Coccyx or tail-bone is lowest part or tip of the spine. Pain in coccyx is known as coccydynia. It affect about 2% of the population. Females are affected more. In majority of the cases, coccydynia is associated with history of fall on hips with injury to coccyx.
Causes of Coccydynia:
- Trauma to coccyx due to fall on hips causing coccyx fracture,
- Excessive anterior angulation of coccyx,
- Natural child-birth causing coccygeal injury,
- Chronic irritation of coccygeal area (long sitting, driving, cycling, horse riding etc.),
- Local coccygeal pathology (tumor, teratoma).
- Rectal pathologies.
- Lumbar spine pathologies.
Primary symptom of coccydynia is pain in the tail bone (tip of spine) region after prolonged sitting. Patients are more comfortable lying down, standing and walking. Any activity which puts pressure on coccyx, e.g. cycling, horse riding etc., can aggravate the symptoms. Constipation can also increase the pain which gets relieved by bowel movements.
History and clinical examination: Patients usually give typical history of increased pain after sitting, which gets better while standing and walking. On clinical examination, patient will have tenderness in coccygeal area.
Local anaesthetic injection: If a local anaesthetic drug injected in the vicinity of most painful spot on coccyx relieves pain immediately, it confirms the diagnosis of pain of coccygeal origin.
X-ray: An x-ray of coccyx will reveal a fracture in traumatic cases. Excessive anterior angulation will also be detected, if present. A sitting and standing x-ray will show excessive mobility of coccyx.
MRI: MRI is required for patients with chronic coccygeal pain who do not respond to routine medical treatment. MRI will reveal presence of bone edema at the site of fracture. MRI will be very helpful in differentiating between a real fracture or normal sacro-coccygeal joint seen on a x-ray as fracture. A sacro-coccygeal tumor/ teratoma can also be diagnosed by MRI only. MRI screening of lumbar spine will be helpful to confirm/ rule out a lumbar spinal pathology.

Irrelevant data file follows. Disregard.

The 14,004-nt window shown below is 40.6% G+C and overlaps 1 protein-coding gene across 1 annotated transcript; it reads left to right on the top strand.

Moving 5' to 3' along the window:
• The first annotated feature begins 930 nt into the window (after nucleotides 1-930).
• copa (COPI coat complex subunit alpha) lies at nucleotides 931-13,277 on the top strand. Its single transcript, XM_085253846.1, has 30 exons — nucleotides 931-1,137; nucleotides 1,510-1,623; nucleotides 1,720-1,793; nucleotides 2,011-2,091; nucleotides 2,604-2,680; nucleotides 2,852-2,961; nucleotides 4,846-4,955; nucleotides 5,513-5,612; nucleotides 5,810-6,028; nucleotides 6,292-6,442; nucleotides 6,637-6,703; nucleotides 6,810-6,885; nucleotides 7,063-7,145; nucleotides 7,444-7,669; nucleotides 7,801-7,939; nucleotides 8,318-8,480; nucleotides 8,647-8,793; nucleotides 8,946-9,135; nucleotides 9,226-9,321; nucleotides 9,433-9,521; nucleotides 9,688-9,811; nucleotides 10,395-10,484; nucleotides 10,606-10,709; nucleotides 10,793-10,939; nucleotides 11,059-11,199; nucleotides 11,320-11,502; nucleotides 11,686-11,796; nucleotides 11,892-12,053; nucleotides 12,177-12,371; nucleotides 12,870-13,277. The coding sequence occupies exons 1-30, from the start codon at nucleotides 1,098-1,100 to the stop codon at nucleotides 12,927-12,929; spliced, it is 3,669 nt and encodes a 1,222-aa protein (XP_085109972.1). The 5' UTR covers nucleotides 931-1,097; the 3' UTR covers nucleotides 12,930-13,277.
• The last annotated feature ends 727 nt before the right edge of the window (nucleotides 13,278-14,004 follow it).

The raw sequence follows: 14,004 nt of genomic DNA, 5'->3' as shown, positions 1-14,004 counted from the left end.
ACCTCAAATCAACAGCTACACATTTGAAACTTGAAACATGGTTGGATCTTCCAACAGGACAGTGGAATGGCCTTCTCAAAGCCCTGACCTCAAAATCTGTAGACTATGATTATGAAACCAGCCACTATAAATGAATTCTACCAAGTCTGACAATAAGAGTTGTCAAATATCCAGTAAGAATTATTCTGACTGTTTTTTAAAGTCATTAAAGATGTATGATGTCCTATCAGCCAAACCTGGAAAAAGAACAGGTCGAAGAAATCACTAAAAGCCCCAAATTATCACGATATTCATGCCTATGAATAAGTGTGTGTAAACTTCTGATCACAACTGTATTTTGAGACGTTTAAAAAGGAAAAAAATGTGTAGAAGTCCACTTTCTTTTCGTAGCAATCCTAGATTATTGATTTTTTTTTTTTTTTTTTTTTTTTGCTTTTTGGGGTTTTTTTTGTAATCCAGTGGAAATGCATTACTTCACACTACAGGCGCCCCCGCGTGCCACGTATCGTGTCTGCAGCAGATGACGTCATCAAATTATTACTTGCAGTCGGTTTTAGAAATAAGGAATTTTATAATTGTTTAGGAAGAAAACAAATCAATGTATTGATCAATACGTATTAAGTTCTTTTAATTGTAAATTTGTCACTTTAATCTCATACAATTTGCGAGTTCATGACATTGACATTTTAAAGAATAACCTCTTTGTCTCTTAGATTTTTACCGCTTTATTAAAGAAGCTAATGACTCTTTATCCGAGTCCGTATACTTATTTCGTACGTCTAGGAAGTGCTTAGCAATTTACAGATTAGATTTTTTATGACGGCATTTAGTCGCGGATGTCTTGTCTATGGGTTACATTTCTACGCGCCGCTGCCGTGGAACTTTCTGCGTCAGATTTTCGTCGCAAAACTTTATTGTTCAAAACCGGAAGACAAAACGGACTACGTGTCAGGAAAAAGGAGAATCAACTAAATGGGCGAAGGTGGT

CT Scan: CT is rarely required to assess a fracture involving sacrum and coccyx.
Routine pain medicines and anti-inflammatory medication to help alleviate pain and reduce the inflammation is given for symptomatic treatment. An air ring or a cushion with a cut-out at the back (in the coccygeal area) will offload the coccyx during sitting. Stool softeners are given to relieve constipation to prevent straining the coccyx during defecation. Sitz bath in a lukewarm water reduces pain.
Physiotherapy: Pelvic floor strengthening exercises (e.g. Kegel exercises) reduce inflammation around coccyx. Posture control with straight sitting to avoid coccyx touching the sitting surface is required. It’s better to avoid sitting on floor for the same reason. Sitting on a very soft surface (e.g. sofa) will make ischial tuberosities to get buried in soft surface and will bring coccyx in contact with surface causing pressure on it. Hence, a firm/ semi-firm surface is preferred for patients with coccydynia.
Manual massage of coccyx with thumb in the anus and fingers on the outer aspect of the coccyx has shown positive result in 63% patients. However, patients’ acceptability for the treatment is very low.
Local injection: A local injection of steroid and local anaesthetic mixture is most commonly used treatment for non-resolving coccydynia. This is more effective in cases with hypermobility and fractures. Similarly, Temporary or permanent nerve blocks are sometimes applied in cases of coccydynia.
Surgical Treatment (Coccygectomy): Surgical excision of the coccyx can be tried in patients with failed medical treatment and local injections. Results of the surgery are not very predictable. Hence, surgery is kept as a very last resort and a thorough patient counselling is required. Persistent/ residual pain after the surgery is treated with medical line of treatment and repeat local steroid injection. Nerve stabilizer medications (Gabapantene, Pregabalin) can also be given for pain relief. Surgery is usually successful when there is an obvious coccygeal fracture or hyper-mobility. Surgery is also required in cases of tumor or local teratoma.